themselves in their own language as 
Euskaldunak. or "speakers of Basque." 
Not surprisingly, Basques who come to 
the western United States hold on to 
this appreciation of their language and 
place great import on its continued 
presence among younger generations of 
Basques. The performance of the 
Basque improvisational poetry tradition, 
known as bertsolaritza, represents one 
of the most artistic and entertaining 
ways of keeping this language alive and 
in the community's consciousness. 

The first major wave of Basques who 
immigrated to the United States came 
during the California Gold Rush and in 
the years following. Most came to 
pursue their traditional occupation of 
shepherding and also brought with 
them their bertsolaritza. Just as they 
had in the old country, the bertsolari 
(poets) entertained at nearly all com- 
munity festivals and gatherings. 

In a typical performance of bertsolar- 
itza, two or more performers competi- 
tively alternate singing improvised 
rhyming stanzas (called bertsoak) 
using a number of traditional forms. 
The content of the poems is based on 
assigned topics often related to the life 
of the Basque sheepherder. such as lost 
love, lost wages, or lost sheep. These 
topics remain common to this day, 
though very few Basques in the United 
States still herd sheep. Each bertsolari 
is judged on his quickness, use of 
imagery and wit in performance. 
Through their constant and often bois- 
terous verbal feedback and encourage- 
ment, audiences make clear the relative 
success of each participant. 

Jesus Arriada, Johnny Curutchet, 
Martin Goicoechea, and Jesus Goni 
delight audiences across the West with 
their fast-paced and witty vocal improv- 
isations. All four of these individuals are 
so universally present at Basque cultur- 
al events that nominators refused to 
single out any one of them. As 
Meg Glaser, Artistic Director of the 
Western Folklife Center, describes their 
skills: "They are respected widely for 
then strength of voice, skill in improvi- 
sation, gift of language, and knowledge 
of Basque culture." 

Though bertsolaritza has experi- 
enced a renaissance in the Basque 
region of Spain in recent years, Arriada. 
Curuchet, Goicoechea and Goni are 
some of the few bertsolari active in the 
United States today, a testament to the 
magnitude of their cultural importance 
above and beyond their artistic skill. 
Lest we think their achievements are 
isolated or on the decline, we need to 
be reminded that Basque is one of the 
few languages in the world with a grow- 
ing number of speakers. The 60,000 
Basques in the United States celebrate 
their heritage with a variety of festivals 
and picnics across the West, including 
the annual Bertsolari Championship 
held since 1988 in Gardnerville, 

The place of these Basque poets in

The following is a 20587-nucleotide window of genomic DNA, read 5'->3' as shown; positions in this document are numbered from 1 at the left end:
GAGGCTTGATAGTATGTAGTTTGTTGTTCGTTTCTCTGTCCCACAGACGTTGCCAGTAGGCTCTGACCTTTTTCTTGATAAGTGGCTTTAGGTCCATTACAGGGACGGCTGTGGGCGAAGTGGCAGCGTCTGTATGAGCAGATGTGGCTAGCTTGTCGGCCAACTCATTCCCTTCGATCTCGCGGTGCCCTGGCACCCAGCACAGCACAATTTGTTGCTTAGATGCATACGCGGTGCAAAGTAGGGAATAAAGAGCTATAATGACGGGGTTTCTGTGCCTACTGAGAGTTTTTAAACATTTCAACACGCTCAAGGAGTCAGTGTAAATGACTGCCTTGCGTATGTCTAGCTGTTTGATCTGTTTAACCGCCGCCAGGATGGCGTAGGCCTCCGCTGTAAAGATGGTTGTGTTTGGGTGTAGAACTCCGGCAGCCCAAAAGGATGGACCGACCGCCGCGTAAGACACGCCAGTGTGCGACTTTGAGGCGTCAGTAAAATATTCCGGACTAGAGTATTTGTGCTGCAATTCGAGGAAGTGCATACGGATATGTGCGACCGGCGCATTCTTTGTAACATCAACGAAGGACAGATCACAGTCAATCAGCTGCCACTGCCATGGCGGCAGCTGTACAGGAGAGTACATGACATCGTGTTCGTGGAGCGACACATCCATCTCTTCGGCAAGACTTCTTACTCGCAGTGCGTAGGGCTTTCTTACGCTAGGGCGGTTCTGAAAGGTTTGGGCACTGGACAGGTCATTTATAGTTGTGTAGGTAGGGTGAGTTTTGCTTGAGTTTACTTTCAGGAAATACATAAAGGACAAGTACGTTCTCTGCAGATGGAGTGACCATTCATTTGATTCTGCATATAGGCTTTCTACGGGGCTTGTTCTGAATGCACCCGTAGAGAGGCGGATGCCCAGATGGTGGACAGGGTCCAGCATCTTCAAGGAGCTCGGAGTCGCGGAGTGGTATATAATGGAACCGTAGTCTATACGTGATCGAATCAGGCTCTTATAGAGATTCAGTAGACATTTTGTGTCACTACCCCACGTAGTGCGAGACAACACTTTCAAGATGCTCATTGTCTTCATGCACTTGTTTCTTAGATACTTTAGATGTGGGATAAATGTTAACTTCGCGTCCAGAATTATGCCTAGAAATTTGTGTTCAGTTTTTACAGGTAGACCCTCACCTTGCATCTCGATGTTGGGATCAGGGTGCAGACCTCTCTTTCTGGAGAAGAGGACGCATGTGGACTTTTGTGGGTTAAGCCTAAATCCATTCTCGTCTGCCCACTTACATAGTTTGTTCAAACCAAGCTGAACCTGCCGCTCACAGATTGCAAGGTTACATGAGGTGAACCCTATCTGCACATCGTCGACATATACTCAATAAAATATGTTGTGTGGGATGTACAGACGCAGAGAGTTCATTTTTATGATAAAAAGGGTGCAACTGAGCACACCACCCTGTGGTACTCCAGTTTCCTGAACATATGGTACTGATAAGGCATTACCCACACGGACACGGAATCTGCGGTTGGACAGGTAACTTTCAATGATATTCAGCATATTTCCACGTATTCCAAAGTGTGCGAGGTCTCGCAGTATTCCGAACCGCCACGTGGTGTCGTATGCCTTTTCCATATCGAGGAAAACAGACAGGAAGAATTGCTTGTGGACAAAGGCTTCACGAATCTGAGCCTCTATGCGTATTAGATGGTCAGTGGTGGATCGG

their community is unmatched. In the 
words of John Ysursa of the North 
American Basque Organizations, Inc, 
"Succinctly, they [Arriada, Curuchet, 
Goicechea and Goni] sustain our 
Basque community's cultural lifeline." 


Martin Goicoechea 

Paul Barthe 

Johnny Curutchet 

Photo: Je an Paul Barthe 

Jesus Goni 




jesus AR 












Mundillo, the art of weaving 
delicate lace using wooden bobbins 
wrapped with thread, originated in 16th 
century Italy and then spread across 
Europe. It flourished in Spain and later 
came to Puerto Rico, where it was 
refined in towns such as Moca and 

Rosa Elena Egipciaco has been prac- 
ticing the art of mundillo for more than 
60 years. Born in Moca into a family 
steeped in lace-making, she recalls 
learning this tradition at the age of 
three or four, from her mother and 
grandmother, both noted makers of 
lace. As a young girl, she remembers 
making lace with friends, a practice 
that permeated the rest of her life in 
many ways. She recalls how some of 
her companions would even hide love 
letters from secret admirers in the back 
of their looms. 

After receiving her bachelor's degree 
from the University of Rio Piedras, 
Egipciaco continued to practice mundillo. 
She co-founded the Cultural Center of 
Moca, and soon became its first female 
president. She was also recognized as a 
certified artist through the prestigious 
Instituto de Cultura Puertorriqueha. 

In 1986, Egipciaco moved to New 
York and dedicated herself to teaching 
lace-making through a variety of pro- 
grams ranging from workshops for the 
International Ladies Garment Workers 
Union and La Casa de la Herencia 
Cultural Puertorriqueha to serving as a 
master in the New York State Council 
on the Arts Folk Arts Apprenticeship 

While there are a few mundilleras 
in New York City, Egipciaco's work 
stands out as highly complex. She 
creates collars, bonnets, purses, table- 
cloths, doilies, baby booties, stoles, 

handkerchiefs, blouses, appliques, 
bridal veils, napkins, and pillowcases, 
and uses both traditional patterns and 
her own new designs. 

Egipciaco currently teaches at 
Boricua College in Brooklyn and